So many books, doctors, and advice columns warn of the problems of nipple confusion, and highly recommend that you have breastfeeding well established before offering other suckling objects. While I do agree that it is important to establish sound breastfeeding habits, I also have come to realize that it is important to expose your baby to pacifiers and bottles early enough. Case in point, my first daughter. I was so set on no pacifiers or bottles until at least 6 weeks, and one of my biggest regrets is that I didn’t introduce these habits earlier. My oldest, Allison, never learned to like the pacifier, which was good and bad. At times I feel she could have benefited from a pacifier to enable her to soothe herself. Instead, I was scared she would become a three year old with a pacifier, or I would rely on the pacifier too much as a plug. I was wrong. And as a seasoned pediatrician once told me at one of Allison’s well-checks, “nipple confusion, blah!” Sucking on a bottle or pacifier is very different from sucking on a breast. It is more that one might not want the baby to prefer a bottle over a breast, especially since it is easier to get nourishment from a bottle teat. On the other hand, if babies are never exposed to a bottle and need to receive milk from a bottle every so often, like when mom goes back to work, then what happens, as did with my daughter, is that babies may learn not to take a bottle well and will continue instead to seek nourishment only from mom.
Allison rarely took more than 3 ounces in a bottle, so on the days I worked she would wait to get her big feedings till I came home. Really, there was nothing wrong with that either, but I would have preferred her to be happy receiving a bottle. I waited till she was 6 weeks old to give her a bottle, when I wished I had maybe tried consistently around 3 weeks. So, as many people say, your first child is your guinea pig, so number two got her first bottle at just 2 weeks old! (And so far so good, she chugs down her milk and is satisfied when finished.) Another feat for Jolie that Alli didn’t really do: the pacifier. I was afraid to offer this too early to Allison and she never wanted to suck on one by the time she was 6 weeks old when I decided to offer it. We might have been able to soothe many sleepless nights if I had just allowed a pacifier earlier.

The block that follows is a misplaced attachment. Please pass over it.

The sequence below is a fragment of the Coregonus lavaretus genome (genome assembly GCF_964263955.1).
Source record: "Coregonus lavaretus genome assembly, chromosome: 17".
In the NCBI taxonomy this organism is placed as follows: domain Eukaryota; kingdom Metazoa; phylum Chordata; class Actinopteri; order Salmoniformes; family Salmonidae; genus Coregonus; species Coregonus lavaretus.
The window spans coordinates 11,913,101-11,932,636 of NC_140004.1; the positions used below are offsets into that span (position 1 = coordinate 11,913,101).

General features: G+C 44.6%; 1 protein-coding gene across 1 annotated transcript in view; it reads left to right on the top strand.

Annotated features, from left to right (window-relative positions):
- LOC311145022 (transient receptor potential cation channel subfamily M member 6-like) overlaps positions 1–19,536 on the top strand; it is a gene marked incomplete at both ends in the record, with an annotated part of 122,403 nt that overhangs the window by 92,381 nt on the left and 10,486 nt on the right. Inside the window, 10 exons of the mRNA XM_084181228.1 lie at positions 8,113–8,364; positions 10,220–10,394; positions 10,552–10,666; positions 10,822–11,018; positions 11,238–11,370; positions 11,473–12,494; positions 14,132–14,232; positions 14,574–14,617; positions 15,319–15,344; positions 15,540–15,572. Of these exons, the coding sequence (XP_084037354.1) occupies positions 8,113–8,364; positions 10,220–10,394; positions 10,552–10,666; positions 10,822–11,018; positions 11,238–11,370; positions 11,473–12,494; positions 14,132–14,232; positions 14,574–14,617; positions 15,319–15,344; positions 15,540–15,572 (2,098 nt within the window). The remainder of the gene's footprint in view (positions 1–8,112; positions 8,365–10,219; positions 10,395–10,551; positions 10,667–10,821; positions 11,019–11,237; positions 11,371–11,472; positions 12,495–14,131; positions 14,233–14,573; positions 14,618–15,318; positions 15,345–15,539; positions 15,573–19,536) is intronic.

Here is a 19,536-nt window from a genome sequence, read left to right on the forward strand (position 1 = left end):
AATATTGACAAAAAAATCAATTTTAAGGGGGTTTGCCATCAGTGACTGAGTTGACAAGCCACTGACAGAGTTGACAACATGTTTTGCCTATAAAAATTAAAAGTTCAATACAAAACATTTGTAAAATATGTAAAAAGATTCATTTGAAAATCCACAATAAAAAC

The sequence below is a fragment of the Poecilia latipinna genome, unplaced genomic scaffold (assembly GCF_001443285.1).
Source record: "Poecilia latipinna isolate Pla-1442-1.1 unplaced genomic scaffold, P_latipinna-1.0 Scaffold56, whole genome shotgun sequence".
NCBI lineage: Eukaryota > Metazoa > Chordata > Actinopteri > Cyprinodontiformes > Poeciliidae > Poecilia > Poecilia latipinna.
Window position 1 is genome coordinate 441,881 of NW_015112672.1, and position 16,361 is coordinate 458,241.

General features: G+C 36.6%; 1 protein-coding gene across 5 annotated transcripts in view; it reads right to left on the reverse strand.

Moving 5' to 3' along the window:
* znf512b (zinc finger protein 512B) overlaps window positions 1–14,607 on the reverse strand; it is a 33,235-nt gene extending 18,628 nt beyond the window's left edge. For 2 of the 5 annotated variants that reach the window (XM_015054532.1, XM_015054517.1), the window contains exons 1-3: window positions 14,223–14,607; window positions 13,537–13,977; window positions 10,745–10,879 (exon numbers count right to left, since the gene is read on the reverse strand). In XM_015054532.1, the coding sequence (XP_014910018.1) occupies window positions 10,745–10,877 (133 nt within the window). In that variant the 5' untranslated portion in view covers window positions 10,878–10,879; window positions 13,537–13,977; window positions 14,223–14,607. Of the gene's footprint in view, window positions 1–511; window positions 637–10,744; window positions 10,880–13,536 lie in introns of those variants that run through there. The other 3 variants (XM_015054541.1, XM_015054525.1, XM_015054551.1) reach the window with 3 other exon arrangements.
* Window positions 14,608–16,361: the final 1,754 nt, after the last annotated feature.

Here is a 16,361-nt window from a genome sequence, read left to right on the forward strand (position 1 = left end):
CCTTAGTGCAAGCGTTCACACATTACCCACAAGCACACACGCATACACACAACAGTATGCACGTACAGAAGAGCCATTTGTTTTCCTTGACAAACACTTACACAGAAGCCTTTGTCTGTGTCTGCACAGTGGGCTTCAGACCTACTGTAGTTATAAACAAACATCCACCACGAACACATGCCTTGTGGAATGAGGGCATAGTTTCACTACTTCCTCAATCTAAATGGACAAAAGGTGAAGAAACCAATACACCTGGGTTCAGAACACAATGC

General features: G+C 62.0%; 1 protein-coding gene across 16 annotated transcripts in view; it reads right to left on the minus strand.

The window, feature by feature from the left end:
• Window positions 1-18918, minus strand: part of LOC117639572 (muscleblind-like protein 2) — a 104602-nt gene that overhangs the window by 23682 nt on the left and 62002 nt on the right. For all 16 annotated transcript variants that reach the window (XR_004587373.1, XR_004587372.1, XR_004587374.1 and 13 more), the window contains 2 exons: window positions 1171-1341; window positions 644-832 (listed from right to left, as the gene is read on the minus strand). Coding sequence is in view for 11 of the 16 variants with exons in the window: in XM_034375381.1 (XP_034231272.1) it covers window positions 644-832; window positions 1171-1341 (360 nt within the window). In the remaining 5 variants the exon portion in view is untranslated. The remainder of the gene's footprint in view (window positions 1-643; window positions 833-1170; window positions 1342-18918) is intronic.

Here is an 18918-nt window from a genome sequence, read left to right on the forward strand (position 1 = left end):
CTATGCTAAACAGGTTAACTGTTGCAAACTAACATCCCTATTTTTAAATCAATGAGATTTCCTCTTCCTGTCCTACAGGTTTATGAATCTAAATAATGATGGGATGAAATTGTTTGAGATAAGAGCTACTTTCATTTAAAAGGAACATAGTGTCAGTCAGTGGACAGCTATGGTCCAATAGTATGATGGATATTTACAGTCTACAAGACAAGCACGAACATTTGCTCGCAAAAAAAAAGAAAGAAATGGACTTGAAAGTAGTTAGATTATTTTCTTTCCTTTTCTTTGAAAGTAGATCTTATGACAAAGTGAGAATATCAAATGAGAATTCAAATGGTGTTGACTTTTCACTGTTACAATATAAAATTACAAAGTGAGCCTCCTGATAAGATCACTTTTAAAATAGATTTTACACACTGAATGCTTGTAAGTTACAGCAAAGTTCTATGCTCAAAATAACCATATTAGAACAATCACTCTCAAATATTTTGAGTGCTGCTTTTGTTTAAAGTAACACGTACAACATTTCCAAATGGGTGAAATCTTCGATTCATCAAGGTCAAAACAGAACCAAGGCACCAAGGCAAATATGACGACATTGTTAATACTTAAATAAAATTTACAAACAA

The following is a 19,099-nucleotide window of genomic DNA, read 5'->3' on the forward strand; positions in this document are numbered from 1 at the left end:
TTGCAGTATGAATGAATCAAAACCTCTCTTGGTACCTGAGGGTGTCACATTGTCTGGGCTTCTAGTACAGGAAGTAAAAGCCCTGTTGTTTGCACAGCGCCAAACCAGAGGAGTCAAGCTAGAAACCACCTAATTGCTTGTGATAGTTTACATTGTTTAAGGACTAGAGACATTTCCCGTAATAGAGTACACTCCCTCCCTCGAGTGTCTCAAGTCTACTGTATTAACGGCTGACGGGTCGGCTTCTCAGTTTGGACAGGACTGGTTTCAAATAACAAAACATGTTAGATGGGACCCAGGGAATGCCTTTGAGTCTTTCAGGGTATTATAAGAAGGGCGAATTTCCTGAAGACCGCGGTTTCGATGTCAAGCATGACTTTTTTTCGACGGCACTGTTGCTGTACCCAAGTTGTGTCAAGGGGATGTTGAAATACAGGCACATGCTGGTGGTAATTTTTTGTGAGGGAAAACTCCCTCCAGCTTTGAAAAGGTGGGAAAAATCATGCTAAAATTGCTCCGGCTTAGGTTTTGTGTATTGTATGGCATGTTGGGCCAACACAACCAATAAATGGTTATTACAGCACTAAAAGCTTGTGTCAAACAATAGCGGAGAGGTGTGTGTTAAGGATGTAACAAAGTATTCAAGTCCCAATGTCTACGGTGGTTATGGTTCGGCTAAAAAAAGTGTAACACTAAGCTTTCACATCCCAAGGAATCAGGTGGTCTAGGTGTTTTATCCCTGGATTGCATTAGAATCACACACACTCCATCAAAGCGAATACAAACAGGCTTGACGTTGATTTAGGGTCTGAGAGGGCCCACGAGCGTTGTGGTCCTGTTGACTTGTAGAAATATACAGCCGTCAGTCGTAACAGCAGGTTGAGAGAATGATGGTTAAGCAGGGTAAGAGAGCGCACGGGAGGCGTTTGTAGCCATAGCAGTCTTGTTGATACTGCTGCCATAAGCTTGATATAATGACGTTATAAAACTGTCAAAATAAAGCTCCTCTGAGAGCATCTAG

So with Jolie, I consulted both a lactation consultant and a pediatrician in the hospital, and neither objected to her having a pacifier on day 2! She was starting to want to sit and pacify on me, and I didn’t want to start that. Jolie had already, however, established good breastfeeding skills, and was latching well, otherwise we would have waited. I should also mention that many hospitals will bring the baby back from the nursery with a pacifier unless you note in your birth plan not to do this. I did want to make the decision about when my daughters would be given the pacifier for the first time, so I clearly spelled this out in the birth plan: no pacifiers please! Jolie takes one throughout the day, spits it out when she isn’t needing it, and it has been a comfort for her. Who knows, maybe she is just a calmer baby, or maybe Allison would have been a little calmer, had she had something to suck on. And that’s my two cents on nipple confusion. 🙂